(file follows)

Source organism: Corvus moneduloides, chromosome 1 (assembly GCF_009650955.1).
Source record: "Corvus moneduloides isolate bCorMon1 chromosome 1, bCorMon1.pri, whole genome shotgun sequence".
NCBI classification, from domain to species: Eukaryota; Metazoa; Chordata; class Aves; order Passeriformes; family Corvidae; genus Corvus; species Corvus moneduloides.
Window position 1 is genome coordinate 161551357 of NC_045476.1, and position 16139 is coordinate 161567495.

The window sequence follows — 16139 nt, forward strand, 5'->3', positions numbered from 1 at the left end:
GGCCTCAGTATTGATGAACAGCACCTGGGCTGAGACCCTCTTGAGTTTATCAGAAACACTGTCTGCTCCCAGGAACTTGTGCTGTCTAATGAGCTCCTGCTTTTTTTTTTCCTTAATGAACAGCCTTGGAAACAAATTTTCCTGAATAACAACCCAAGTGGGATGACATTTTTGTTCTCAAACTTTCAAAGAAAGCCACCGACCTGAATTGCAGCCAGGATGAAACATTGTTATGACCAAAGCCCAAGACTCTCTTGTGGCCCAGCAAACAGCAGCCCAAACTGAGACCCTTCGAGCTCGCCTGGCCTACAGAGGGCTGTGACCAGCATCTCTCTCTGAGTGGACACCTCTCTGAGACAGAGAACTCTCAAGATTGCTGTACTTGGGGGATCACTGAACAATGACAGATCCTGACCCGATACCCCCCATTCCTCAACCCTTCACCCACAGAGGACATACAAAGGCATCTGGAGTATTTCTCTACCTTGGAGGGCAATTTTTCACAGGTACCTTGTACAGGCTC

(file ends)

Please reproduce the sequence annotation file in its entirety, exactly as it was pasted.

Source organism: Corvus moneduloides, chromosome 1 (assembly GCF_009650955.1).
Source record: "Corvus moneduloides isolate bCorMon1 chromosome 1, bCorMon1.pri, whole genome shotgun sequence".
NCBI classification, from domain to species: Eukaryota; Metazoa; Chordata; class Aves; order Passeriformes; family Corvidae; genus Corvus; species Corvus moneduloides.
Window position 1 is genome coordinate 161551357 of NC_045476.1, and position 16139 is coordinate 161567495.

The window sequence follows — 16139 nt, forward strand, 5'->3', positions numbered from 1 at the left end:
GGCCTCAGTATTGATGAACAGCACCTGGGCTGAGACCCTCTTGAGTTTATCAGAAACACTGTCTGCTCCCAGGAACTTGTGCTGTCTAATGAGCTCCTGCTTTTTTTTTTCCTTAATGAACAGCCTTGGAAACAAATTTTCCTGAATAACAACCCAAGTGGGATGACATTTTTGTTCTCAAACTTTCAAAGAAAGCCACCGACCTGAATTGCAGCCAGGATGAAACATTGTTATGACCAAAGCCCAAGACTCTCTTGTGGCCCAGCAAACAGCAGCCCAAACTGAGACCCTTCGAGCTCGCCTGGCCTACAGAGGGCTGTGACCAGCATCTCTCTCTGAGTGGACACCTCTCTGAGACAGAGAACTCTCAAGATTGCTGTACTTGGGGGATCACTGAACAATGACAGATCCTGACCCGATACCCCCCATTCCTCAACCCTTCACCCACAGAGGACATACAAAGGCATCTGGAGTATTTCTCTACCTTGGAGGGCAATTTTTCACAGGTACCTTGTACAGGCTC